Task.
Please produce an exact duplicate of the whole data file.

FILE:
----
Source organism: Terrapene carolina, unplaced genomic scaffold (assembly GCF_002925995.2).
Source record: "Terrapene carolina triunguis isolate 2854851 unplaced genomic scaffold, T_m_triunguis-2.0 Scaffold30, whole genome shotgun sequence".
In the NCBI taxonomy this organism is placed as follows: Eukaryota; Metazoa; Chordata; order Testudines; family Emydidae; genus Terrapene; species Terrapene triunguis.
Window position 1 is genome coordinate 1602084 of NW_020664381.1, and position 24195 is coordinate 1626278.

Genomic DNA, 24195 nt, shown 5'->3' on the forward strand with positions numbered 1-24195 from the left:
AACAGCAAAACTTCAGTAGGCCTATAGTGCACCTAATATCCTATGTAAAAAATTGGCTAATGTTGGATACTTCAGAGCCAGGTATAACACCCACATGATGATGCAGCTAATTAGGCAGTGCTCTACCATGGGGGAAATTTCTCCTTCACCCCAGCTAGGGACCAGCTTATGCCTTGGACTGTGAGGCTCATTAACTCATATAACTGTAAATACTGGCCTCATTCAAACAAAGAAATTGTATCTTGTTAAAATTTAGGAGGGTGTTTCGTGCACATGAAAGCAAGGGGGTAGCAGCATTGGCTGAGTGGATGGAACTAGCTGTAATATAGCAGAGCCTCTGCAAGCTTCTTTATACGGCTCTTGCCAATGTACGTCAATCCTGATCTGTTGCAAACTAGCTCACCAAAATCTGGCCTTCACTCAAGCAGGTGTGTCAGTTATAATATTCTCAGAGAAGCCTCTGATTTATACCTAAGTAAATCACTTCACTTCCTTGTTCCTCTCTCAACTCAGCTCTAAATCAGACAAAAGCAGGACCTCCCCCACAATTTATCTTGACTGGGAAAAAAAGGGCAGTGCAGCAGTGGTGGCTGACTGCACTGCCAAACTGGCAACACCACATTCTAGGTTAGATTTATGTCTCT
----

Source organism: Terrapene carolina, unplaced genomic scaffold (assembly GCF_002925995.2).
Source record: "Terrapene carolina triunguis isolate 2854851 unplaced genomic scaffold, T_m_triunguis-2.0 Scaffold30, whole genome shotgun sequence".
In the NCBI taxonomy this organism is placed as follows: Eukaryota; Metazoa; Chordata; order Testudines; family Emydidae; genus Terrapene; species Terrapene triunguis.
Window position 1 is genome coordinate 1602084 of NW_020664381.1, and position 24195 is coordinate 1626278.

Genomic DNA, 24195 nt, shown 5'->3' on the forward strand with positions numbered 1-24195 from the left:
AACAGCAAAACTTCAGTAGGCCTATAGTGCACCTAATATCCTATGTAAAAAATTGGCTAATGTTGGATACTTCAGAGCCAGGTATAACACCCACATGATGATGCAGCTAATTAGGCAGTGCTCTACCATGGGGGAAATTTCTCCTTCACCCCAGCTAGGGACCAGCTTATGCCTTGGACTGTGAGGCTCATTAACTCATATAACTGTAAATACTGGCCTCATTCAAACAAAGAAATTGTATCTTGTTAAAATTTAGGAGGGTGTTTCGTGCACATGAAAGCAAGGGGGTAGCAGCATTGGCTGAGTGGATGGAACTAGCTGTAATATAGCAGAGCCTCTGCAAGCTTCTTTATACGGCTCTTGCCAATGTACGTCAATCCTGATCTGTTGCAAACTAGCTCACCAAAATCTGGCCTTCACTCAAGCAGGTGTGTCAGTTATAATATTCTCAGAGAAGCCTCTGATTTATACCTAAGTAAATCACTTCACTTCCTTGTTCCTCTCTCAACTCAGCTCTAAATCAGACAAAAGCAGGACCTCCCCCACAATTTATCTTGACTGGGAAAAAAAGGGCAGTGCAGCAGTGGTGGCTGACTGCACTGCCAAACTGGCAACACCACATTCTAGGTTAGATTTATGTCTCT